In Auster's essay, "Portrait of an Invisible Man" and Wideman's "Our Time," both authors wrote about a specific family member in order to know and understand that person. In gathering information, both then reflected on their own lives, and roles they had played in the other person's life. In Austers' case, he set out to learn about his dead father, who was very isolated and distant throughout his lifetime. Wideman on the other hand, wanted to learn about the life of his jailed brother, and how they, despite being brothers, had had such diverse paths to adulthood. Both authors through listening, learn about other persons life experiences, and they gain a new perspective on shared events.
Throughout Austers' childhood and teenage years, he often found himself striving for attention and recognition from his father, but continually was let down and was frequently shown that his fathers' mind was elsewhere and very detached from the world.
As he later discovered, his father was distant from everyone in his life. No one really knew who Auster's father had been; he was someone different to everyone. Auster found that his father was removed from everyone in his life, no family really depended on him, and in the end, no one's life would be truly altered by his death. Everything from his job, to his family life was all a consistent battle to stay invisible and escape reality. Simply by walking away, Auster's father remained detached, becoming a picture and a memory, but never a tangible, knowable human being; certainly not the father Auster had tried to hard to find. Death was just another escape to maintain his invisible way of life.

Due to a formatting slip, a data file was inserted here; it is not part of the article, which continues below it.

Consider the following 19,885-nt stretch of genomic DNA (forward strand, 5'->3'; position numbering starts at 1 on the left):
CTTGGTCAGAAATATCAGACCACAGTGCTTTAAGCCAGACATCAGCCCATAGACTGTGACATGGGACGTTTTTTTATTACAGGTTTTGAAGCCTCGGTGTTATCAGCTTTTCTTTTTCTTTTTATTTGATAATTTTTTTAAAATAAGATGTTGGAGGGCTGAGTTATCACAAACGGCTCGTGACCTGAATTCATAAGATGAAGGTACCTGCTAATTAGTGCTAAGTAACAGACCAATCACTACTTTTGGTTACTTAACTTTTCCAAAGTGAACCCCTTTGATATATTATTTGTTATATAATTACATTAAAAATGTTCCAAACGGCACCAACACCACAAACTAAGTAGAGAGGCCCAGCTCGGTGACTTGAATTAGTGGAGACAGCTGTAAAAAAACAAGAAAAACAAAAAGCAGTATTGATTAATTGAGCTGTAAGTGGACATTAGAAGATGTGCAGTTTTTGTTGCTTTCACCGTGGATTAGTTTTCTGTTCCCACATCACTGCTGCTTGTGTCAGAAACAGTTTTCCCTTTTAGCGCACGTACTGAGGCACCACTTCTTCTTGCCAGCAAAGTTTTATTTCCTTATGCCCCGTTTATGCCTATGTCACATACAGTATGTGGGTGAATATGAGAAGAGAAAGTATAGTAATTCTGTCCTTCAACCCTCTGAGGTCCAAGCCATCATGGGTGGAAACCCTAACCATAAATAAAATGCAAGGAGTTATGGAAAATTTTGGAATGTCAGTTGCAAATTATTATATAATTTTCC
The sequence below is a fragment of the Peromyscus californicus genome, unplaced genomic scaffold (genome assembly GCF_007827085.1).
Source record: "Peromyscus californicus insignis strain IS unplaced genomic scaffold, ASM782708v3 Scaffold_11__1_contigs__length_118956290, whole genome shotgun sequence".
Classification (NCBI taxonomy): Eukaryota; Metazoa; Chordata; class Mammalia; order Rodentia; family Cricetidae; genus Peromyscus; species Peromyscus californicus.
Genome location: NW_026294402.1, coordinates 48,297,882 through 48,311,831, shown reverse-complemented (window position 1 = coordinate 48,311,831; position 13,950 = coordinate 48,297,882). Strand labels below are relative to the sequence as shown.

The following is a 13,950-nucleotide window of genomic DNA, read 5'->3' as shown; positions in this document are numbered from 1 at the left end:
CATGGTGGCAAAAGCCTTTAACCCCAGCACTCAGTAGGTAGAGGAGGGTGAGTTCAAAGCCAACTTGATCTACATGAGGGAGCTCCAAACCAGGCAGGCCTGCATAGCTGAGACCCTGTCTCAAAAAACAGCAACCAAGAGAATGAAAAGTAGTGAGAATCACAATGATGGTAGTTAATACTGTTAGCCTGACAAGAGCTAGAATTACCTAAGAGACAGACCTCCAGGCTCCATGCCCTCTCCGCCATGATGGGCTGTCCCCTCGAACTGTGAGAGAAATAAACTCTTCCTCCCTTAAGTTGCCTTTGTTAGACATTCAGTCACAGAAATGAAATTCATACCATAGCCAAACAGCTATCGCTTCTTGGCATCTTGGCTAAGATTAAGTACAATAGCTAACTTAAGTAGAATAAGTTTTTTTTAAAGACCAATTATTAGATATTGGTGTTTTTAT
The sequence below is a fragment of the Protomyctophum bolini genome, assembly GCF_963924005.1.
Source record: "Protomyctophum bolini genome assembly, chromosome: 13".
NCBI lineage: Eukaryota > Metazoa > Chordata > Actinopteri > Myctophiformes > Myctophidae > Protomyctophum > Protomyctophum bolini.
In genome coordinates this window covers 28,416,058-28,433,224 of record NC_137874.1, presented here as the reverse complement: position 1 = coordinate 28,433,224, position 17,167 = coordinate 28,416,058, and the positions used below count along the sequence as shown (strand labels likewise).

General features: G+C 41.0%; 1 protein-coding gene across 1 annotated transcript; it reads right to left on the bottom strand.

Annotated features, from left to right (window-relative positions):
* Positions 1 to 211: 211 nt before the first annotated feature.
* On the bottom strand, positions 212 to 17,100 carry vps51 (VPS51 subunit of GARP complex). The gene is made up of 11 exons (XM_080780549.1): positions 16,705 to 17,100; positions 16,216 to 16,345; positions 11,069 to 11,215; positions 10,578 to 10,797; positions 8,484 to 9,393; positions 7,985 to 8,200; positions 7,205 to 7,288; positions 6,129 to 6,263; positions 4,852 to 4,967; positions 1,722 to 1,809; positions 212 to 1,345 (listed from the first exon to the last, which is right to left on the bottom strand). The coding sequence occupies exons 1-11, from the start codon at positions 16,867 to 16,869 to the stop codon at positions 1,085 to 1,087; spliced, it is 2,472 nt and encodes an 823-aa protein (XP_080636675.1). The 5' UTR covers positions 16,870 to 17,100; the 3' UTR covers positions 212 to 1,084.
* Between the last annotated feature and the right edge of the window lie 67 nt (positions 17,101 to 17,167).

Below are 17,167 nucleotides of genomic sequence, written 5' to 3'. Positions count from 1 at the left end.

Although Wideman was writing about his brother who was still alive, in a sense he felt...